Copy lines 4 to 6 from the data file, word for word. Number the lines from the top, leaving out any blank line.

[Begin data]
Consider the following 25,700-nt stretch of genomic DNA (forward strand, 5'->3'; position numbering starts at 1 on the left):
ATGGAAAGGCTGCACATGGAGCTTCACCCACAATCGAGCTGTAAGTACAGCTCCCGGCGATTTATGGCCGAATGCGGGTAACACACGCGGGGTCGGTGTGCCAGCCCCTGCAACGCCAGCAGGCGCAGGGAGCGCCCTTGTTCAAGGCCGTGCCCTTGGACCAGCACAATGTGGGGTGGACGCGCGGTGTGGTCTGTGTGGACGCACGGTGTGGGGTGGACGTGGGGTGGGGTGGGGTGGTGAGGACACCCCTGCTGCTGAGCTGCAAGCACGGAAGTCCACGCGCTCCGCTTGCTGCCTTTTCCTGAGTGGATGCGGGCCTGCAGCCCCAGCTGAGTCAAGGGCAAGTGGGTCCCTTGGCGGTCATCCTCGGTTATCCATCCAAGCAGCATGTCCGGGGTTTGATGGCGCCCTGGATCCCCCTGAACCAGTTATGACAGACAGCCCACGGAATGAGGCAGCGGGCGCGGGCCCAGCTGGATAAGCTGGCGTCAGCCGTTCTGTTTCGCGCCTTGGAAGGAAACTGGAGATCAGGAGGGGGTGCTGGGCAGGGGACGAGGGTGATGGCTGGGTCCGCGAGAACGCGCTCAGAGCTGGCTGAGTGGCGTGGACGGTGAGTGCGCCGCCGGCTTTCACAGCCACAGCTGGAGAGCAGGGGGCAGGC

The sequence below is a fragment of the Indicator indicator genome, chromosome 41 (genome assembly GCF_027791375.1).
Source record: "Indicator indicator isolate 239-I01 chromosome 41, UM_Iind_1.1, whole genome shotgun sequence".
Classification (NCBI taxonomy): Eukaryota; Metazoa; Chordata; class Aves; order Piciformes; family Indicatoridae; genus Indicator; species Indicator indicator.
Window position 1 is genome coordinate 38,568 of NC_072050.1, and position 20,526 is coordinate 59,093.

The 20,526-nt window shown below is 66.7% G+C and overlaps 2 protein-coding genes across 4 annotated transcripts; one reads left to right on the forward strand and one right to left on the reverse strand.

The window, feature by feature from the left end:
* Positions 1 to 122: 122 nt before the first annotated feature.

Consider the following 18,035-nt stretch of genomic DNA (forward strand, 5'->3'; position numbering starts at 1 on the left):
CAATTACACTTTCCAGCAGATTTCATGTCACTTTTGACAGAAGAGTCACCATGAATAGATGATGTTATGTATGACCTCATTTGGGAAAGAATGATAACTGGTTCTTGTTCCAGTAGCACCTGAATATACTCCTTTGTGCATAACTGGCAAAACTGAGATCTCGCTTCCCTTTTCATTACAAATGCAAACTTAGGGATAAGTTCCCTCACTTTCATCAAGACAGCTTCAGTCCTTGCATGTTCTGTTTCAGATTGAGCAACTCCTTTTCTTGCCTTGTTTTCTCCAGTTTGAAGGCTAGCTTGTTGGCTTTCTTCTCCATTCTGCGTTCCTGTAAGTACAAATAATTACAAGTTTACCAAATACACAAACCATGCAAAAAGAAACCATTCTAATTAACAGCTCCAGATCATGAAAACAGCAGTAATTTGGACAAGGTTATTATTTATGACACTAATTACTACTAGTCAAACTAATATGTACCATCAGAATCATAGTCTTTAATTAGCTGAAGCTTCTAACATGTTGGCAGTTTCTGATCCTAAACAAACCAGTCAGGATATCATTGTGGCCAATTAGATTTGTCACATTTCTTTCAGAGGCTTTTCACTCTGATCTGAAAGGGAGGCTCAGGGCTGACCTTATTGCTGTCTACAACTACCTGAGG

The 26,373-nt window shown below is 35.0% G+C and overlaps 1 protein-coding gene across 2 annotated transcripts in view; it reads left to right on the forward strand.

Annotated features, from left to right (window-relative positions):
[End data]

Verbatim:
Source record: "Indicator indicator isolate 239-I01 chromosome 41, UM_Iind_1.1, whole genome shotgun sequence".
Classification (NCBI taxonomy): Eukaryota; Metazoa; Chordata; class Aves; order Piciformes; family Indicatoridae; genus Indicator; species Indicator indicator.
Window position 1 is genome coordinate 38,568 of NC_072050.1, and position 20,526 is coordinate 59,093.